14 Oct Text Messages Improved Colonoscopy Adherence
MedicalResearch.com Interview with:
Nadim Mahmud, MD, MS, MPH
Hospital of the University of Pennsylvania
MedicalResearch.com: What is the background for this study? What are the main findings?
Response: Colonoscopy is an effective screening technique for colorectal cancer (CRC) prevention, but many patients either do not show up or have poor bowel preparation for the procedure. There are many contributors to this issue, including challenges with colonoscopy bowel preparations and communication barriers between healthcare systems and their patients. To address this, we performed a pilot of 21 patients using automated text messages sent over the course of one week prior to scheduled colonoscopy. These messages included instructional, educational, and reminder messages regarding aspects of the colonoscopy preparation process.
We found significantly improved colonoscopy adherence among patients who received the text message program as compared to routine care controls (90% versus 62%). Furthermore, patient satisfaction and likelihood to recommend the text messaging program was high. Similar texting programs are simple to create and manage, and should be considered to improve outpatient colonoscopy adherence.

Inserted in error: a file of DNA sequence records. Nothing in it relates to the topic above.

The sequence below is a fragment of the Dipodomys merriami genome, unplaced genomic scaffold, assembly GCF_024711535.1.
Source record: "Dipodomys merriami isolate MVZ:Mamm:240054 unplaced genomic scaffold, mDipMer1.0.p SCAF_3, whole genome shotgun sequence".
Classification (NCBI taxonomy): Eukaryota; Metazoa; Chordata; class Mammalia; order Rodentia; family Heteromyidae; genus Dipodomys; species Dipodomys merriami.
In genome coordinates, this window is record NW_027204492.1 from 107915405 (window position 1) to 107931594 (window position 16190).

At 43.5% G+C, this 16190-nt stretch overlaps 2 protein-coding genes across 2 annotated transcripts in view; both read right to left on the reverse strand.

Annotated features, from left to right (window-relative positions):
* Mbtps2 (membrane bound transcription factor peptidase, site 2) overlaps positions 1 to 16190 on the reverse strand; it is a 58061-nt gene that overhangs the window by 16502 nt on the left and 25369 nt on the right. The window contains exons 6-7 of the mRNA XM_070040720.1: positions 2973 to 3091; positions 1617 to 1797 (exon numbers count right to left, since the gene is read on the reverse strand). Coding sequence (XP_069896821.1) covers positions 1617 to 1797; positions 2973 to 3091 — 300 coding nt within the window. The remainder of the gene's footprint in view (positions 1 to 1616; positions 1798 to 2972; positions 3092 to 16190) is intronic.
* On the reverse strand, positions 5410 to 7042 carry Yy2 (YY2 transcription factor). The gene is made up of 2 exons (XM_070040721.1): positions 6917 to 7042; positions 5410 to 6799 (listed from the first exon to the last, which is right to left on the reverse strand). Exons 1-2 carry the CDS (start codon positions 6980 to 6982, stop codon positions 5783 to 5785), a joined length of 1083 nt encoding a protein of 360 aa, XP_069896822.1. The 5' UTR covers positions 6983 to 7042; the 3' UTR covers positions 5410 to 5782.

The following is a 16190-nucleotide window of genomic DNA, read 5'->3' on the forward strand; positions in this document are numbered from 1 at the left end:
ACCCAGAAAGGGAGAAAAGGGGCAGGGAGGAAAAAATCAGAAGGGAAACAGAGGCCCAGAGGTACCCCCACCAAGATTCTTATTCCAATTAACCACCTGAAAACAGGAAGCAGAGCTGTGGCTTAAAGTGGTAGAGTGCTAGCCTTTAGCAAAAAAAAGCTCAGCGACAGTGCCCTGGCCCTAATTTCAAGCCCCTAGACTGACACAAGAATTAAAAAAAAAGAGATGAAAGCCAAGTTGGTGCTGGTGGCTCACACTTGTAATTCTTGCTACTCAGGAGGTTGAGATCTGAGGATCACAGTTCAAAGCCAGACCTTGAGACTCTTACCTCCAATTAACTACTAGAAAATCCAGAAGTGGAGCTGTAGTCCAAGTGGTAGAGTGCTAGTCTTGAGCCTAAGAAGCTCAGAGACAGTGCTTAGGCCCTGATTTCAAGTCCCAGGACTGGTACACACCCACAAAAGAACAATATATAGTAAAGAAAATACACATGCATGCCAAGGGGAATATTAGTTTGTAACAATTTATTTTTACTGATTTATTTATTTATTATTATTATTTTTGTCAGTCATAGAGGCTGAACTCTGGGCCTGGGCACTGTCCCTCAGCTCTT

MedicalResearch.com: What should readers take away from your report?
Response: Timely text messages from the healthcare system can simplify the bowel preparation process, and are likely to help patients successfully complete their colonoscopy.
MedicalResearch.com: What recommendations do you have for future research as a result of this work?
Response: Randomized controlled trials, including one being undertaken at our institution, will help to further evaluate the impact of automated text messaging in improving colonoscopy adherence and bowel preparation. Future studies might also consider testing different types of messages, with variations in content, timing, and incorporation of links and images.
Nadim Mahmud, MD, MS, MPH1, Sahil Doshi1, Mary Coniglio, MBA1, Michelle Clermont, MD1, Donna Bernard, MSN2, Catherine Reitz, MPH3, Vandana Khungar, MD, MSc1, David A. Asch, MD, MBA3, Shivan J. Mehta, MD, MBA, MSHP3
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